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Return to: Murder - Do you Always Oppose It?

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Alun

November 1st, 2009, 2:52 pm

I agree that you're kinda mixing up definitions here. I'd guess that someone who supports what you call "murder" wouldn't call it "murder" in the circumstances where they support it.

I'd say killing a person is only morally acceptable if there is no other way to prevent an extreme amount of harm. I do not think, for example, protecting one's property is a sufficient reason to kill a person--unless that property is most likely necessary for the continued health and survival of others.

However, there is an argument to be made, as I can see it, as to the protection of the principle of property rights. If there is legitimate reason to think that killing the thief is the only way to prevent general loss of property rights, then it is morally acceptable if those property rights, in turn, are necessary for the continued health and survival of others.

My moral code here is essentially that people's evaluations or value assignments should be respected. The reason killing a person is wrong is that it is, at bottom, a violation of the value that person holds for their life. So, to rephrase the above, you had better be protecting something more valuable to yourself, the person being killed, or others if you kill a person.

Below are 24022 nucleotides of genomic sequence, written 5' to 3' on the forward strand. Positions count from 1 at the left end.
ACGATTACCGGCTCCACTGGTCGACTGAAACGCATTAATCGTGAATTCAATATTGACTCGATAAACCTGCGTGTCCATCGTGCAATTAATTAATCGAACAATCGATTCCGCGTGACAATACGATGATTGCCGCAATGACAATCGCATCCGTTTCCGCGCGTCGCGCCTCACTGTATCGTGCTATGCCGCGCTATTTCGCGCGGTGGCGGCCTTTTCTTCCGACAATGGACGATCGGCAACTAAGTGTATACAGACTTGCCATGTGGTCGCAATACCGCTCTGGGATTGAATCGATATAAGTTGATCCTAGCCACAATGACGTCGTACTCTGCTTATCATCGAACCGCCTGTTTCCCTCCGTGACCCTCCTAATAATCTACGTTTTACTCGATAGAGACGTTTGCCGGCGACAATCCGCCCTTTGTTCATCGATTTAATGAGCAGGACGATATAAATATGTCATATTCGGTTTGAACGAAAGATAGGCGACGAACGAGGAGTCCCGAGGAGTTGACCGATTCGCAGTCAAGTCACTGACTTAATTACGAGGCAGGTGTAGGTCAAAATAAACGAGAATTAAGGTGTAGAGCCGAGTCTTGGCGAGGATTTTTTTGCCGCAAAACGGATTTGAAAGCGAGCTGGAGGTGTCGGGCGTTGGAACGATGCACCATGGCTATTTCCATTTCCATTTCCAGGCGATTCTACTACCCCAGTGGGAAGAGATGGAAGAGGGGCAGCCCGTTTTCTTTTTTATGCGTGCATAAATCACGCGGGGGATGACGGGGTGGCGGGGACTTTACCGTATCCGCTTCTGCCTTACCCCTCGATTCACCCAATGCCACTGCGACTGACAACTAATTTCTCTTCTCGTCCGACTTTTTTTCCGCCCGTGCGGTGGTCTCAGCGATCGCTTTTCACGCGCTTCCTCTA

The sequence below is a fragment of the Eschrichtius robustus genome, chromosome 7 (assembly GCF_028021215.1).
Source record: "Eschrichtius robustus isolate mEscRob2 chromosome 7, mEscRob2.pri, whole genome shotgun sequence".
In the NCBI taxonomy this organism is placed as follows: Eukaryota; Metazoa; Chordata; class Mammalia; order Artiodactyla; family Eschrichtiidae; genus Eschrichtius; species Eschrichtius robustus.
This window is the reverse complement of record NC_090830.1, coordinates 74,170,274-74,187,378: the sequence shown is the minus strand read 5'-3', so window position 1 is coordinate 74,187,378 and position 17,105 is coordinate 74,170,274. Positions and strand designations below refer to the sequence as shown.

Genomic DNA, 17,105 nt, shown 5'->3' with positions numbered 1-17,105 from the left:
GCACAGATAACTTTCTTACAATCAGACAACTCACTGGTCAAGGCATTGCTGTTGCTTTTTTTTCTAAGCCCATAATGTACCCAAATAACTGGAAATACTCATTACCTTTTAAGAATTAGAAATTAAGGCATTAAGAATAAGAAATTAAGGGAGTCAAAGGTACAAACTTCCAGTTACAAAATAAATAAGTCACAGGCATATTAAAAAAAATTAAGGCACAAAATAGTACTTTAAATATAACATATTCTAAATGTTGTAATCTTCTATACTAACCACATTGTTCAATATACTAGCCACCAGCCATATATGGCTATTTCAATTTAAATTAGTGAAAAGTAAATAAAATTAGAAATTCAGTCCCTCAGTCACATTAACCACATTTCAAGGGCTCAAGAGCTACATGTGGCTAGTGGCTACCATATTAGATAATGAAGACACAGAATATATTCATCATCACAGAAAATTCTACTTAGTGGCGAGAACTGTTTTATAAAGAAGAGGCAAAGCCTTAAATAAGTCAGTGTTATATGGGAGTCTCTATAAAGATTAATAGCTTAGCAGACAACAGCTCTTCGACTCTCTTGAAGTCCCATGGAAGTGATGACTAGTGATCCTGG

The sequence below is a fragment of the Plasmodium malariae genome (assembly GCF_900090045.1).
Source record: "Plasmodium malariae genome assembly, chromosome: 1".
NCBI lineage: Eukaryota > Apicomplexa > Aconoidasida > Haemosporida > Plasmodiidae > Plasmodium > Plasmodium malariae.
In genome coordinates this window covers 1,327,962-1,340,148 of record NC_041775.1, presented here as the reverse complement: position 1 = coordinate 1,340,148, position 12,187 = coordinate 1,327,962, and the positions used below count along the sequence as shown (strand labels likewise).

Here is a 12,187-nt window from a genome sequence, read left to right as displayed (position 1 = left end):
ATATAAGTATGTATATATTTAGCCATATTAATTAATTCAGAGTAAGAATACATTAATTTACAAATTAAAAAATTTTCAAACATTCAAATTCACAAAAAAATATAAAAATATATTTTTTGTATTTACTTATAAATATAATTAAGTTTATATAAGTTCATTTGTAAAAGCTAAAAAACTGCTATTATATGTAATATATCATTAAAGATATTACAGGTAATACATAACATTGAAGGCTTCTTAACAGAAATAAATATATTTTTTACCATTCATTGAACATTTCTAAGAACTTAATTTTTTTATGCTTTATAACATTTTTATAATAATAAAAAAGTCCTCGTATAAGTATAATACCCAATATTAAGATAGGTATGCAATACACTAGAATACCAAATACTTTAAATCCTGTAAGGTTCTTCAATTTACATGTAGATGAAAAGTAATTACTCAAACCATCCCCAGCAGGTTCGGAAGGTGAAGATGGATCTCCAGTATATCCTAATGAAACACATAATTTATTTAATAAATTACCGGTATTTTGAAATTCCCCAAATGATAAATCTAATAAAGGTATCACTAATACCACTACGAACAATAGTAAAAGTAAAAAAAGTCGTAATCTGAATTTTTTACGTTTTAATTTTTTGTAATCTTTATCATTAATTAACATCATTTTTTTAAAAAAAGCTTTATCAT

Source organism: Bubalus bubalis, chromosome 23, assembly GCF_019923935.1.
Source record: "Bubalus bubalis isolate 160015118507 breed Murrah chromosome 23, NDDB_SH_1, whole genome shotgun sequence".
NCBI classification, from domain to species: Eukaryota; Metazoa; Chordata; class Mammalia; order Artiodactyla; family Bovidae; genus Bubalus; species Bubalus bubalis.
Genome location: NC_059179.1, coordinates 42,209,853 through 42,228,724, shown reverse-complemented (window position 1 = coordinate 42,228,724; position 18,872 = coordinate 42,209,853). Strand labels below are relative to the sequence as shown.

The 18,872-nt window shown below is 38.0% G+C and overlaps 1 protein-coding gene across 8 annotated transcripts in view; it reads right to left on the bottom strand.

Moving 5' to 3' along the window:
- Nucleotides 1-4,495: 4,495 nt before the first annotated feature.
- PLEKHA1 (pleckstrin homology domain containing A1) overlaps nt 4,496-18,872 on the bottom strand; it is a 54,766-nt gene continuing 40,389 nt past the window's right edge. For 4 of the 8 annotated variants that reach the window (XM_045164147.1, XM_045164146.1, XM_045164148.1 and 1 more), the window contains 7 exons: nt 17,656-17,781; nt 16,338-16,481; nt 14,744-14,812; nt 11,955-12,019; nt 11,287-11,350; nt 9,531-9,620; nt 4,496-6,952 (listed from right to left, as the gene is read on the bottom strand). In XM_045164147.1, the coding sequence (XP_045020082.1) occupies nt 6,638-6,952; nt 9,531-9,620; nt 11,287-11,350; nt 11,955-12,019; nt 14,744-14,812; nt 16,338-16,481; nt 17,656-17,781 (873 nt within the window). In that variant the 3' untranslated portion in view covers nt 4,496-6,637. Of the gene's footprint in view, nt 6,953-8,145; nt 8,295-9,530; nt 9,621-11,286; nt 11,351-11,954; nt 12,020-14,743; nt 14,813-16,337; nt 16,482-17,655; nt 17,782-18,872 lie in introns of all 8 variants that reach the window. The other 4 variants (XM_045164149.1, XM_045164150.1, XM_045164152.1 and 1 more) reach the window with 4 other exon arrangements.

Alun

November 1st, 2009, 6:18 pm

Scott, You don't call "homicide in defense of self" murder. Would you call "homicide in defense of property" murder? Or would that be only "defensive homicide"? What about "homicide in the defense of one's honor"?

See where things get confused? At one point, you are talking regardless of legal definition, but now you sound like you're referring to legal code again. Hence, I don't think we can make headway until we specify what "murder" means to you.
Alun

November 1st, 2009, 7:07 pm

I saw that. What I mean is that his definition is not specific enough. "Offensive" is the problem here, which is included rather prominently in that definition. I mean, what are we allowed to defend by killing, and what are we not allowed to defend by killing, for that killing to be termed "murder"? I don't think anybody is going to say that they want to kill people for no reason at all; and it'd be possible to formulate any reason as something to "defend" by killing.

E.g. I killed you to defend my access to the strawberry pie, which you were going to eat, therefore it was not murder.
Alun

November 3rd, 2009, 1:23 pm

Scott wrote:I don't want one group of society setting up rules for the rest of society for which they will punish those other members for committing.